When the Covid on Christmas Eve prospect was put to the party leaders in the last election campaign, the question centred on whether a lockdown was inevitable. Today, with more than 90% of the eligible population double-vaccinated and Auckland having emerged from 15 weeks of lockdown, there is a strong reluctance to go that way again.

It hasn’t been ruled out – Chris Hipkins, the Covid minister, has repeatedly noted that the alert level system, and the lockdown options it offers, remains in the bottom drawer if needed. But even in the face of omicron, the likelier response is the red light setting.

If omicron were to emerge in the community, there’s a strong chance that cabinet would move to put the country into that tightest of the traffic light modes, which puts strict limits on gathering numbers. Some experts would like ministers to delay the planned New Year’s Eve shift of Auckland and other parts of the country from red to orange. Experts are calling for a heightened emphasis on hospitality and other gatherings embracing outdoor environments.

Sue Crengle, co-leader of Te Rōpū Whakakaupapa Urutā, the National Māori Pandemic Group, told RNZ: “We should use a heightened level of restrictions, especially if [cases emerge] in regions where there are high numbers of Māori and there are lower vaccination rates.”

Omiqron

The managed isolation and quarantine system has on the whole performed well, but omicron’s transmissibility presents a new challenge. Epidemiologist Sir David Skegg told RNZ this morning: “I think it is urgent now for the government to review our MIQ procedures and see where things can be tightened to reduce even further the risk that omicron spills out into the community.”

The government also faced “difficult decisions” around length of stay in MIQ, said Skegg. That included potentially switching back from seven to 10 days in a facility, and whether to push back the plan to let fully vaccinated New Zealanders travelling from Australia skip MIQ altogether and isolate at home as of January 17. “If that goes ahead it will spread in New Zealand very quickly,” he said.

Pre-departure tests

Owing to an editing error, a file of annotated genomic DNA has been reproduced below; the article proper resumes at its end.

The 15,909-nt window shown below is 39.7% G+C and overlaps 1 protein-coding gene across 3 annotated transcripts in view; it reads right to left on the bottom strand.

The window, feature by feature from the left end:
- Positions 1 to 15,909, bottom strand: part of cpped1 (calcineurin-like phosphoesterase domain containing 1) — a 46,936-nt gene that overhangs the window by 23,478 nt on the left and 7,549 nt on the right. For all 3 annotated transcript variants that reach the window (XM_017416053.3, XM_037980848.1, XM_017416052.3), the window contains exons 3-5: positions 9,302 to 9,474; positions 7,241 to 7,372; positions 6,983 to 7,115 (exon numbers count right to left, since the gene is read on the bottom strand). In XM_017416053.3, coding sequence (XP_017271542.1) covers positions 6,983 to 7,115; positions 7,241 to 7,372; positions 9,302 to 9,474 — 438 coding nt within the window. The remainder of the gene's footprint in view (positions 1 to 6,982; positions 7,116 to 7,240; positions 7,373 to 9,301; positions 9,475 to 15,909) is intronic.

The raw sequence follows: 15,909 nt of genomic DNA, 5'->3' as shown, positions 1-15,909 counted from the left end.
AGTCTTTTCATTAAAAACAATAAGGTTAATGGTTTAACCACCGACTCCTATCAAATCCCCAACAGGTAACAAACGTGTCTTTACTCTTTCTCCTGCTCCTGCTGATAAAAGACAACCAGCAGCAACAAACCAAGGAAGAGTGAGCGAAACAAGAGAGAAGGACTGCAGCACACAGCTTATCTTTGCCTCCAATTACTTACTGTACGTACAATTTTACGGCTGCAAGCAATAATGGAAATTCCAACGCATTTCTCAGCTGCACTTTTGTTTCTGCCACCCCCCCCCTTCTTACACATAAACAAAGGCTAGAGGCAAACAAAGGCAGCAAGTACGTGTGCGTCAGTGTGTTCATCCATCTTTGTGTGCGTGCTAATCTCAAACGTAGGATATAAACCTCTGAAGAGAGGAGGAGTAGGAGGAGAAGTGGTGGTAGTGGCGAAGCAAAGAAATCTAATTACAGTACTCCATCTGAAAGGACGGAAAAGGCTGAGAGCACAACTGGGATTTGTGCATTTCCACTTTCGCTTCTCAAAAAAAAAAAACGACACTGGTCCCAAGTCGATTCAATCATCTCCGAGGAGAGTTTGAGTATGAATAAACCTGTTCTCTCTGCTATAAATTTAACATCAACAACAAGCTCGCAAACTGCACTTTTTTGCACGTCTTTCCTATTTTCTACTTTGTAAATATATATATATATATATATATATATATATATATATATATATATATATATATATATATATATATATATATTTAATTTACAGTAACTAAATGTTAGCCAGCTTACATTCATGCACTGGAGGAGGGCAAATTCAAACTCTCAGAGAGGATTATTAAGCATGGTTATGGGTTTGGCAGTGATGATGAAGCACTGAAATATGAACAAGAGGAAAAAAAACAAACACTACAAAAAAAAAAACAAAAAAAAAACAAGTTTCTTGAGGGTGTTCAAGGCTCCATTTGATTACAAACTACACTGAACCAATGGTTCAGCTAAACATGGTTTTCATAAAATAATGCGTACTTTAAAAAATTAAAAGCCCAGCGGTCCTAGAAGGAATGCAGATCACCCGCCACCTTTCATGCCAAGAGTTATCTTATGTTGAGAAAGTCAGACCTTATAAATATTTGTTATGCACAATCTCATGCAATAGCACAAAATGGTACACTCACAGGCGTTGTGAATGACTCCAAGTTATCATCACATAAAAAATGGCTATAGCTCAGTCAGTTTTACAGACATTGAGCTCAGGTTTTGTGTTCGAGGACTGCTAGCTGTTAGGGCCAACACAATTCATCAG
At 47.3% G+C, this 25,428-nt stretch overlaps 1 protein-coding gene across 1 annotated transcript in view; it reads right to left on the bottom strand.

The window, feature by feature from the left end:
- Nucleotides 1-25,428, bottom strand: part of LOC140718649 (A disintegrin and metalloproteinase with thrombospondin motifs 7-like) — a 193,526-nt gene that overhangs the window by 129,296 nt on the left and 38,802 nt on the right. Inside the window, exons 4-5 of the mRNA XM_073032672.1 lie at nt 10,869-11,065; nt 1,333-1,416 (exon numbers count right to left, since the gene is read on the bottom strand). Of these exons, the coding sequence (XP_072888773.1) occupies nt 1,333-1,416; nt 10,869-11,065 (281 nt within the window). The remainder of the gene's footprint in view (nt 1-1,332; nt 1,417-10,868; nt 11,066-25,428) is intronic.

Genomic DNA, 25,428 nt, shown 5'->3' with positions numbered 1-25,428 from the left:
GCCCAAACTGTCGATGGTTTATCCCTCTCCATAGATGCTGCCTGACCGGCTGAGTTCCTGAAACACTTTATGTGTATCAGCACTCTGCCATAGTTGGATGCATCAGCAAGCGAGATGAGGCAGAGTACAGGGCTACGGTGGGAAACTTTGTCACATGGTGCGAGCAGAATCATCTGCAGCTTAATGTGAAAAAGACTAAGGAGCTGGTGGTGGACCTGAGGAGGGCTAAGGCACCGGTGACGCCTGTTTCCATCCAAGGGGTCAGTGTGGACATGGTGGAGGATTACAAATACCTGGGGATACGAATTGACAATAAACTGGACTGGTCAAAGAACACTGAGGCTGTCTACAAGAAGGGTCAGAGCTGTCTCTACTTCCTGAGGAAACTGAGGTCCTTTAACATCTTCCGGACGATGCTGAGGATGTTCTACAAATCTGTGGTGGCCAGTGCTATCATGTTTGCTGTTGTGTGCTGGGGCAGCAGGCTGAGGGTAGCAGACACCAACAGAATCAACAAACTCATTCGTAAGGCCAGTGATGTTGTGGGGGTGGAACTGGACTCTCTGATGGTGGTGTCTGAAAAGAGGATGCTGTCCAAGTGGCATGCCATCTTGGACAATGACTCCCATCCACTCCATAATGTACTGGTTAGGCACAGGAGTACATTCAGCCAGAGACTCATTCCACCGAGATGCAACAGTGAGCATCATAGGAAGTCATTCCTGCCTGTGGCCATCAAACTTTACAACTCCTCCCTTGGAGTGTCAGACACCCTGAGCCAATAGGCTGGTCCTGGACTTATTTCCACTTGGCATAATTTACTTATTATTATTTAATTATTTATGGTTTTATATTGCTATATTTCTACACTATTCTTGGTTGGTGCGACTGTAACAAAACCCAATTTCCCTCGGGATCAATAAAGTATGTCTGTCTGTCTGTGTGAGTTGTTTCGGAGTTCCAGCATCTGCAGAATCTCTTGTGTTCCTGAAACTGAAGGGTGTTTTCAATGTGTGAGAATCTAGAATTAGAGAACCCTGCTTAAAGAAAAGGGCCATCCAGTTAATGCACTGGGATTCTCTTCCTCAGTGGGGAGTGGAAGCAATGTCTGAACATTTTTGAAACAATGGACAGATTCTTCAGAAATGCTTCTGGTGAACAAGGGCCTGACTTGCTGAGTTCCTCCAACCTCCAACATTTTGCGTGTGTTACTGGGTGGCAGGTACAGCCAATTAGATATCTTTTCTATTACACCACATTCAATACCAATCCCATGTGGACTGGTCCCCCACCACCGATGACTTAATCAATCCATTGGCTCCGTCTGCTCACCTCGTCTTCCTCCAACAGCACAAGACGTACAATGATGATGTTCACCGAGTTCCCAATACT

The requirement that people travelling to New Zealand produce a negative test within 72 hours of departure was recently tweaked, Skegg noted, from PCR-only to permit some antigen tests, which aren’t always as accurate. He’d like to see it revert to PCR. Given the potential for people to catch the new strain between the test and flying, there’s a case, too, to consider an extra layer, in the form of a rapid antigen at the airport.

Test test test test test

When delta was detected in Auckland in August, triggering a nationwide lockdown, the virus had already been bouncing around for some days, perhaps as long as a fortnight. Had everyone with a sore throat, sniffle or fever gone for a test over that period, it might just have been snuffed out. With omicron, the importance of getting tested if you have any symptoms, however mild, whether or not you’re vaccinated, could hardly be higher.

To find out where you can get tested, click here.

Soup up contact tracing

Omicron is fast, so those who are chasing it down need to be, too. It’s a huge ask after an exhausting few months, but the contact tracing operation will need to be crouched in the starter’s blocks throughout the holiday period – if omicron does rear its head, we may only have a matter of hours to get on top of it. You can help by scanning in everywhere and always.

Reduce your risk

If you’re travelling around Aotearoa over summer, there are a number of precautions you can take to help limit the risk of transmission, especially if you’re visiting more vulnerable parts of the country that are less well served by the health system. Te Matatini o te Hōrapa have set those out in this post, which was written with delta in mind, but is just as – if not more – relevant for omicron.

Mad Chapman, Editor
The Spinoff has covered the news that matters in 2021, most recently the delta outbreak. Help us continue this coverage, and so much more, by supporting The Spinoff Members.Madeleine Chapman, EditorJoin Members